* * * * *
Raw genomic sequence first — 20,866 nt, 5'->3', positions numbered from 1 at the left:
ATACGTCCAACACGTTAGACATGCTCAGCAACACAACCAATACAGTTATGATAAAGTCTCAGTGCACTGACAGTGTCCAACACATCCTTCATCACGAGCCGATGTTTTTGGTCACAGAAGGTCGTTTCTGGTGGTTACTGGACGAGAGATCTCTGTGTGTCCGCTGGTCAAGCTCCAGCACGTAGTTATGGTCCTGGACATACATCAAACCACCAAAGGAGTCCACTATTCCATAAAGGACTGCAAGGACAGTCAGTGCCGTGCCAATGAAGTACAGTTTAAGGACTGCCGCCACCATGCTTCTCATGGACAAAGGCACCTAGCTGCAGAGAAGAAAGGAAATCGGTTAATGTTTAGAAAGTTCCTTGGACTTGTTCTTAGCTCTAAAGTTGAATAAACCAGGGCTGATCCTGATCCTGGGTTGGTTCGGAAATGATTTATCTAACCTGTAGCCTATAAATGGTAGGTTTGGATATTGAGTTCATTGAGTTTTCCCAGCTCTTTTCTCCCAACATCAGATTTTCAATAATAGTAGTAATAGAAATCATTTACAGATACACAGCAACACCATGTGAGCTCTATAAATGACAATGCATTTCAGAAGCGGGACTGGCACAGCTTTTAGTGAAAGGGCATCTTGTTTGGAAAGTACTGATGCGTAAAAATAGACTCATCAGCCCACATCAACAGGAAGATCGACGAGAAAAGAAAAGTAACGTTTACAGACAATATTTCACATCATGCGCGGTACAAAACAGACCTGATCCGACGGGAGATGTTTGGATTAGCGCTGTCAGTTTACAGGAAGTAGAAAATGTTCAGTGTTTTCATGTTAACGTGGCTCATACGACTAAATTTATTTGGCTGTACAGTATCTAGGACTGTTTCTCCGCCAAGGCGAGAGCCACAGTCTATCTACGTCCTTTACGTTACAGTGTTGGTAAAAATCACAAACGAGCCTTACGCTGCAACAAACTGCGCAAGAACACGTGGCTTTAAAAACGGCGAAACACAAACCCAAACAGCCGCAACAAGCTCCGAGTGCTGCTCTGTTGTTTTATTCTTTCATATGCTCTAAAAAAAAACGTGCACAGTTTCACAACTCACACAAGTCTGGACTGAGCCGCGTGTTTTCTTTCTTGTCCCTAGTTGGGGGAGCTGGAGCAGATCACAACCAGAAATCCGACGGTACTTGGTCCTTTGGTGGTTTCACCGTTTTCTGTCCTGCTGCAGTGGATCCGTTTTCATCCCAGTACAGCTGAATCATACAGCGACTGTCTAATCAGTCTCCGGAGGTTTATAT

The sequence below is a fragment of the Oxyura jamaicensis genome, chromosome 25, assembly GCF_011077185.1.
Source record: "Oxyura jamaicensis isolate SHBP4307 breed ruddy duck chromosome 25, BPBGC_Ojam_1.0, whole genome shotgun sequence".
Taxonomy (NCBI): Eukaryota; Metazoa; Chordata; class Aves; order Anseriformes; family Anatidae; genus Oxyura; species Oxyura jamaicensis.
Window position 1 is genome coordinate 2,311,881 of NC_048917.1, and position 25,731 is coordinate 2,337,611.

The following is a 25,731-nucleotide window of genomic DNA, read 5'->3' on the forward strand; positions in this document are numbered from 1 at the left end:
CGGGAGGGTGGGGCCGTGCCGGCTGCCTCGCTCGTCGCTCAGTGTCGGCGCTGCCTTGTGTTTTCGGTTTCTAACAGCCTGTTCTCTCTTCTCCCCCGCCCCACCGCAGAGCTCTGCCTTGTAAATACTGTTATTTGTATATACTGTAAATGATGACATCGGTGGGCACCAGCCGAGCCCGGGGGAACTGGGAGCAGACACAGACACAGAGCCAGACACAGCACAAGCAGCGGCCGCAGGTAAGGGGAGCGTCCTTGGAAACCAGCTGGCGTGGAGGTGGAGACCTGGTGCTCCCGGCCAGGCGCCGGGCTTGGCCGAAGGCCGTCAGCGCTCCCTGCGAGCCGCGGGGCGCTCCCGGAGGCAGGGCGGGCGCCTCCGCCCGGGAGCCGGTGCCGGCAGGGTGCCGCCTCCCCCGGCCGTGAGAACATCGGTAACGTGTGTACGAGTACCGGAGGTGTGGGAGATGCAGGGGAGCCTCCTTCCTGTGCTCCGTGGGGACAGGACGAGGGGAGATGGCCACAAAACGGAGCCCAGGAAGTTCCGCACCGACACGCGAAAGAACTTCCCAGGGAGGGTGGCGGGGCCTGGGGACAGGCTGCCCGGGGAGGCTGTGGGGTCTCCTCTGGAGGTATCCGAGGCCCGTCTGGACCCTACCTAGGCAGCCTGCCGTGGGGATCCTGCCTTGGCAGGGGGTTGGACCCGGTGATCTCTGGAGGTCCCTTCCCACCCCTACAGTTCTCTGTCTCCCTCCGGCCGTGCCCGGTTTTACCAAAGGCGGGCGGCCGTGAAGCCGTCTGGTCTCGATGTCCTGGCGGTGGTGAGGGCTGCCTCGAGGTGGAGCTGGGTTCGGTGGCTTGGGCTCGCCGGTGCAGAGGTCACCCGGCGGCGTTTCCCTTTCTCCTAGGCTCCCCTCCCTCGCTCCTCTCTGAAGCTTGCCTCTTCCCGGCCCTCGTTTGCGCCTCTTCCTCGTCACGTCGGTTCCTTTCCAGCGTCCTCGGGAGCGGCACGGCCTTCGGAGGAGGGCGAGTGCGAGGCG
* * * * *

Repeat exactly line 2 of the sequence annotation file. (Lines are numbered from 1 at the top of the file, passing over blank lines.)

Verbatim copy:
ATACGTCCAACACGTTAGACATGCTCAGCAACACAACCAATACAGTTATGATAAAGTCTCAGTGCACTGACAGTGTCCAACACATCCTTCATCACGAGCCGATGTTTTTGGTCACAGAAGGTCGTTTCTGGTGGTTACTGGACGAGAGATCTCTGTGTGTCCGCTGGTCAAGCTCCAGCACGTAGTTATGGTCCTGGACATACATCAAACCACCAAAGGAGTCCACTATTCCATAAAGGACTGCAAGGACAGTCAGTGCCGTGCCAATGAAGTACAGTTTAAGGACTGCCGCCACCATGCTTCTCATGGACAAAGGCACCTAGCTGCAGAGAAGAAAGGAAATCGGTTAATGTTTAGAAAGTTCCTTGGACTTGTTCTTAGCTCTAAAGTTGAATAAACCAGGGCTGATCCTGATCCTGGGTTGGTTCGGAAATGATTTATCTAACCTGTAGCCTATAAATGGTAGGTTTGGATATTGAGTTCATTGAGTTTTCCCAGCTCTTTTCTCCCAACATCAGATTTTCAATAATAGTAGTAATAGAAATCATTTACAGATACACAGCAACACCATGTGAGCTCTATAAATGACAATGCATTTCAGAAGCGGGACTGGCACAGCTTTTAGTGAAAGGGCATCTTGTTTGGAAAGTACTGATGCGTAAAAATAGACTCATCAGCCCACATCAACAGGAAGATCGACGAGAAAAGAAAAGTAACGTTTACAGACAATATTTCACATCATGCGCGGTACAAAACAGACCTGATCCGACGGGAGATGTTTGGATTAGCGCTGTCAGTTTACAGGAAGTAGAAAATGTTCAGTGTTTTCATGTTAACGTGGCTCATACGACTAAATTTATTTGGCTGTACAGTATCTAGGACTGTTTCTCCGCCAAGGCGAGAGCCACAGTCTATCTACGTCCTTTACGTTACAGTGTTGGTAAAAATCACAAACGAGCCTTACGCTGCAACAAACTGCGCAAGAACACGTGGCTTTAAAAACGGCGAAACACAAACCCAAACAGCCGCAACAAGCTCCGAGTGCTGCTCTGTTGTTTTATTCTTTCATATGCTCTAAAAAAAAACGTGCACAGTTTCACAACTCACACAAGTCTGGACTGAGCCGCGTGTTTTCTTTCTTGTCCCTAGTTGGGGGAGCTGGAGCAGATCACAACCAGAAATCCGACGGTACTTGGTCCTTTGGTGGTTTCACCGTTTTCTGTCCTGCTGCAGTGGATCCGTTTTCATCCCAGTACAGCTGAATCATACAGCGACTGTCTAATCAGTCTCCGGAGGTTTATAT